education.govt.nz

Passion for sharing language and culture

Issue: Volume 99, Number 10

Posted: 29 June 2020
Reference #: 1HA8dK

A Newlands College teacher who received a TeachNZ Tipu Whakarito Te Reo Māori scholarship is making a significant difference in only his second full year at the school.

Kealyn Marshall was inspired by many role models and mentors including his aunty, Karleen Marshall, principal of Tawhero School, Whanganui.

Kealyn Marshall was inspired by many role models and mentors including his aunty, Karleen Marshall, principal of Tawhero School, Whanganui.

Kealyn Marshall (Te Whānau-a-Apanui, Ngā Ruahine, Ngā Rauru, Ngāti Pamoana & Te Atihaunui-ā-paparangi) is kaiako of business studies, economics and te reo Māori and Māori performing arts. He has been instrumental in driving kapa haka at the Wellington high school.

He grew up in a te reo Māori-speaking whānau in Whanganui, brought up by his mum and his nan. He spent time with other grandparents who lived on a marae on the Whanganui River. He attended kōhanga reo, before switching to mainstream primary school and high school.

“I was fortunate enough to be brought up by my nan, who was a native speaker of te reo Māori. I feel that I was brought up in both worlds: that I was exposed to Te Ao Māori and Te Ao Pākehā,” he says. 

“At boarding school in Palmerston North, there were two teachers who were strong in Te Ao Māori and I really resonated with them and they made an effort to make a connection with me and my Māori peers. 

“They worked really hard for us, provided us with all these opportunities, made sure we were proud to be Māori and I really wanted to be able to provide that same experience for my tauira [students]. If I could represent that in a mainstream school, that was something I really wanted to do.” 

OE confirmed love of culture

When Kealyn finished school, he felt he was strong in his language and culture but wanted to experience more. He worked in the UK and spent 12 months travelling in Europe.

“It confirmed for me that my own language and culture is really important, and I should always base my foundation off that to be able to be successful.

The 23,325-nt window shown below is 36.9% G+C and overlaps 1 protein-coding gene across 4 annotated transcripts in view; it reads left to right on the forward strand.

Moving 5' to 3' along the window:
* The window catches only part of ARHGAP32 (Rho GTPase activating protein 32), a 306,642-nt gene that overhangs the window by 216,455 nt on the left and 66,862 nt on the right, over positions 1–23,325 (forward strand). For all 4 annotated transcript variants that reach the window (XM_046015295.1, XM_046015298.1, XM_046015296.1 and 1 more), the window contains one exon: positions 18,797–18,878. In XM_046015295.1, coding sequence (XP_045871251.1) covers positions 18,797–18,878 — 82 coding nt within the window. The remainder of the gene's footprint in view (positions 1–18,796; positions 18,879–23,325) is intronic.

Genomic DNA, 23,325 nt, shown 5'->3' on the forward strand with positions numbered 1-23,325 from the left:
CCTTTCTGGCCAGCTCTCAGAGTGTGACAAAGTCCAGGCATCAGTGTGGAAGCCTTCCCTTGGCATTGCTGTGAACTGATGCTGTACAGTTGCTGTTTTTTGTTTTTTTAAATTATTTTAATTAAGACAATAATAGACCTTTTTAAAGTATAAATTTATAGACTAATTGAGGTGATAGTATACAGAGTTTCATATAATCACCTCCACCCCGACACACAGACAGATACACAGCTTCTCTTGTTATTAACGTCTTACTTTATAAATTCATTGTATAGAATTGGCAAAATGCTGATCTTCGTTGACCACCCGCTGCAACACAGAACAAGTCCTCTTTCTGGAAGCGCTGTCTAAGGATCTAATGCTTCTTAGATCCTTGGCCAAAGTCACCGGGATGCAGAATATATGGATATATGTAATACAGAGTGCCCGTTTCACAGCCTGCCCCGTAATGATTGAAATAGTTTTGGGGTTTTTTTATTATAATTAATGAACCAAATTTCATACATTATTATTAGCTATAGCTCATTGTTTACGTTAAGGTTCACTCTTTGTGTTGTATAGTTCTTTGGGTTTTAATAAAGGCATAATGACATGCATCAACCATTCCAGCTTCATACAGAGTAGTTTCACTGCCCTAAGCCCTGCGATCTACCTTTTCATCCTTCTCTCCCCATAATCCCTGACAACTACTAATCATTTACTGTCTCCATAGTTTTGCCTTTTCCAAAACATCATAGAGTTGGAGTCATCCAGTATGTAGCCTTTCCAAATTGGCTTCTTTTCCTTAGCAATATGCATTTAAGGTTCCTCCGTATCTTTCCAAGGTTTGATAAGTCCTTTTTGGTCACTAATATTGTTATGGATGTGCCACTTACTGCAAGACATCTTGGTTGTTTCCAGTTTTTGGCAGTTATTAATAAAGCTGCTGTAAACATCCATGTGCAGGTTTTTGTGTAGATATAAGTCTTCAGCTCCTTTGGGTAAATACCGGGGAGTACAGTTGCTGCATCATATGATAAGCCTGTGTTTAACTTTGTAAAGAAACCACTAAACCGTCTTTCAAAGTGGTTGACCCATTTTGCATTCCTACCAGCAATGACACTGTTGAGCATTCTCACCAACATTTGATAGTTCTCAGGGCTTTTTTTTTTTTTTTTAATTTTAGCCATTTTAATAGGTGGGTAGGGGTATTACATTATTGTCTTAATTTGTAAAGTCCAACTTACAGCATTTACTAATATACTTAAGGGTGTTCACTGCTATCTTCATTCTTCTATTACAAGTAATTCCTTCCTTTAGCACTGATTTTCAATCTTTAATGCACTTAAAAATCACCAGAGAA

“I came home and began study at Victoria University, where I pursued my love of my own culture through studying te reo Māori and also my huge interest in the business world and developing economic growth.” 

Kealyn’s journey towards teaching was supported by a TeachNZ scholarship, which covered the cost of his course fees and provided him with an annual study allowance.

“I decided to go teaching because I felt there were lots of Māori kids who didn’t necessarily have the access to the Māori education sector, in terms of kura kaupapa Māori. I wanted to ensure that those Māori kids would have the same education experience in a mainstream school that our total immersion kids would have.

“Lots of my colleagues and friends ask me why I don’t work in a Māori immersion school and I say: ‘We have lots of Māori here at Newlands College and we’ve got to ensure that those 10 per cent get the same, if not better, learning experience as Māori in an immersion school.”

Kapa haka has been revitalised at Newlands College. Kealyn wants Māori children in mainstream schools to have the same opportunities as those who attend kura.

Kapa haka has been revitalised at Newlands College. Kealyn wants Māori children in mainstream schools to have the same opportunities as those who attend kura.

Support from senior leadership

Kealyn says Newlands College has been developing its focus on te reo and Te Ao Māori significantly. 

“We’ve been working really, really hard. We re-established kapa haka last year and that was a huge milestone for Newlands College. We took them back to the regionals, went on a four-day excursion to the Whanganui River and we stayed on my marae at Koroniti. That was really significant and also awesome to see our kids represent themselves so proudly at the Wellington Secondary School Regional Kapa Haka competition.